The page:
This paper proposes a novel way to compute relevancy (for interpretation) for Transformer networks in the vision classification context.

Major Learning Points

Given the recent interest in transformer architectures for vision tasks (like classification), there is a need to build tools to visualize their decision process - for debugging and verification. This paper includes a novel method - based on the Deep Taylor Decomposition principle. They maintain ‘total relevancy’ across layers - which is an improvement over existing methods.

Self-attention layers are the main building blocks of transformer networks - that assign pairwise attention values. In vision, patches are the equivalent of a word/word-part that associates with a token.

Existing methods rely on - obtained attention maps or heuristic propagation along the attention graph. Attention operators and skip connections (due to mixing of attention maps) pose challenges to heuristic propagation - which this paper addresses.

This method has three ideas:

(1) propagate both positive and negative attributions,

(2) normalize for non-parametric layers like add, and

(3) integrate attention and relevancy scores (rather than use just one of the two).

Most existing explainability methods are either gradient or attribution based. Gradient based typically multiply inputs with gradients, and can smooth/average in different ways. These are class-agnostic mostly. Attribution based methods decompose decisions recursively to contributions from previous layers. Other methods are saliency based - which can run on black box models with no dependence on gradients or activations. The drawback with these is that they are computationally expensive.

This is an attribution based method (see below for gradient based), where non-linear combinations of attentions from one layer to another is challenging. Existing method called ‘rollout’ assumes linear combinations - which doesn’t also allow negative attentions (if non-ReLU activations are used, for example).

GradCAM is a gradient based approach, which uses only the deepest layers - and hence is coarse, since it is upsampling the low-spatial resolution layers. When users indicate that the results of GradCAM are ‘blocky’ or fairly broad - this is likely why!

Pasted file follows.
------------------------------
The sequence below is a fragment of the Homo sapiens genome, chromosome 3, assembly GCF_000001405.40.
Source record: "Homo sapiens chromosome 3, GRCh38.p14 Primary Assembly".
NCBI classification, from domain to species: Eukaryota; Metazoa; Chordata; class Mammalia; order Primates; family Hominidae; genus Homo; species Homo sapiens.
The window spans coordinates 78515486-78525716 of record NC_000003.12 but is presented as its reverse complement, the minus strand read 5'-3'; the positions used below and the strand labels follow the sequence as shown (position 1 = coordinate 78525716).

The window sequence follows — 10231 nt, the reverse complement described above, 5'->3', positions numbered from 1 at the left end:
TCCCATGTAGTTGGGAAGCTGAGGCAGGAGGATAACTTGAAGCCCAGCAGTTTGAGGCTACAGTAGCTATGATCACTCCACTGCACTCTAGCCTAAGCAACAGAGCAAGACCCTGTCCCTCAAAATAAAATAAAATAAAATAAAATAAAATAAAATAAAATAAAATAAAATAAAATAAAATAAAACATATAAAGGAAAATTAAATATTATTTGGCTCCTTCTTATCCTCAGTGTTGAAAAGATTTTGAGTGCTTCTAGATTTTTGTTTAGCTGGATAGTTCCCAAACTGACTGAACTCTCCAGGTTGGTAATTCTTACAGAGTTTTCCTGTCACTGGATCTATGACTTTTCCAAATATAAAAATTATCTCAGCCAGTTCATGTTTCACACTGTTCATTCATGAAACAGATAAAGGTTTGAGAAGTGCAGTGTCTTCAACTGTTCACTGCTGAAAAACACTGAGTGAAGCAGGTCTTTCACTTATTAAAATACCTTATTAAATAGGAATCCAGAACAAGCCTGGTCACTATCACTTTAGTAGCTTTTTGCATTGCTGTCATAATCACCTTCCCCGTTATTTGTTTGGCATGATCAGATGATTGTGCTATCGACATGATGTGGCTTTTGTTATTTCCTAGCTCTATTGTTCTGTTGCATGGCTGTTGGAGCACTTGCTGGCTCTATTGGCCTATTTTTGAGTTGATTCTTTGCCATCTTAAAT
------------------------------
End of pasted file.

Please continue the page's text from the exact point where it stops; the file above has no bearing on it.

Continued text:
Layer-wise Relevance Propagation (LRP) propagates relevance per class for each attention head using the Deep Taylor Decomposition principle. The initial relevance is set to one-hot true for the target class, and propagated in a recursive fashion through the network - accounting for the three ideas above. The main challenge in assigning attributions to attention is that they combine non-linearly between layers - something that rollout (a prior explainability method) does not consider.

The innovation here to handle negative values is to multiply the inputs and weights, and ignore the ones that are negative after multiplication - for the corresponding relevance locations. I don’t fully understand how this resolves the issue - it almost means if negative, ignore - and hence handle negative too, but I may be oversimplifying it.

Interesting bits

  • I didn’t know most interpretation techniques are not class-specific. This means all methods produce the same saliency map for all classes. GradCAM is an exception (while the results not being convincing) and not the norm, at least based on the alternatives in this paper! This is currently the only transformer based method that can do class-specific heatmaps :o
  • “Our approach is a mechanistic one and avoids controversial issues” - is a great way to steer clear of unnecessary criticism - good to emulate such diplomatic language :-)


Transformer Interpretability on Arxiv

GitHub implementation